If you plan to use animation for the project, you will be able to create your video from these storyboard images, reducing your production time.
Create your instructional video
Now is the time to move on to the technical creation of your video.
15. Minimize cognitive load
Learners can only process a certain amount of information at a time. To avoid mental overload, limit the quantity of sensory content you present at one time. For example, do not present information through narration at the same time as loud music.
16. Record a professional voiceover
If your video includes dialogue or narration, use quality equipment or consider investing in a professional voiceover. A skilled voice actor can use the correct voice accent to express ideas, so their voiceover will make the content more understandable.
17. Add interactivity
Interactive videos allow learners to click, drag, hover, and perform other digital actions to interact with video content rather than just playing it.
Thanks to e-learning, we can insert quizzes and other interactive elements into instructional videos.
Adding these features boosts engagement by forcing the audience to stop and demonstrate their knowledge.
Broadcast your instructional video
No matter how well the production phase goes, a high-quality video will have no impact if it doesn’t reach viewers.
18. Choose a video host that matches your learning goal
YouTube may be the most popular online video host, but that doesn’t mean it’s the best place to live your video. The platform makes sense for marketers who want to reach a large audience, but you might prefer to host your video elsewhere.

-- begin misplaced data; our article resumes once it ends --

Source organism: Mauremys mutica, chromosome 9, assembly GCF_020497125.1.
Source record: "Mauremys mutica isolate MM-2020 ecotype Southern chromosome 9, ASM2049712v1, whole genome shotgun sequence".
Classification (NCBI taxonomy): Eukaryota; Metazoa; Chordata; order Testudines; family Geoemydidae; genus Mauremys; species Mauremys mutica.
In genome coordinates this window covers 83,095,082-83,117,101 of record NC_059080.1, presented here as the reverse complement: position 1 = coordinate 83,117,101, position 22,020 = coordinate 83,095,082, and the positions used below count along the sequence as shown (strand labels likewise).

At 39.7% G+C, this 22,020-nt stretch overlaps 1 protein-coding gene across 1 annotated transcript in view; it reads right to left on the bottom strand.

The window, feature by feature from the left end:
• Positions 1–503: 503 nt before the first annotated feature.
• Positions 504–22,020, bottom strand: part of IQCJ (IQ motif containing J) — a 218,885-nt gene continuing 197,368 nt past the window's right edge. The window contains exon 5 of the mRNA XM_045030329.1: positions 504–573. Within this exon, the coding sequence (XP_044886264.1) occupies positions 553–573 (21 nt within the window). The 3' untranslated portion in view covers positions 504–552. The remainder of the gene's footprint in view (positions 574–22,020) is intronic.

HR and e-learning professionals will most likely prefer a more secure and customizable learning management system (LMS) as an alternative.
19. Make sure your video is compatible with devices
Enable people to watch your explainer video in any learning environment by optimizing your video for all devices. Giving people this ability increases the likelihood that they will watch your video and expand their knowledge.
20. Set up an attractive thumbnail
When someone decides if they want to watch a video, they instantly look at their thumbnail. Choose a clear and compelling image that reflects the subject of your video. These instances are both engaging and appetizing:
Creating an engaging educational video requires holistic thinking. You are trying to inform and engage viewers at the same time, so you need to be aware of multiple factors at once: your learning objective, technical constraints, distribution tactics, etc.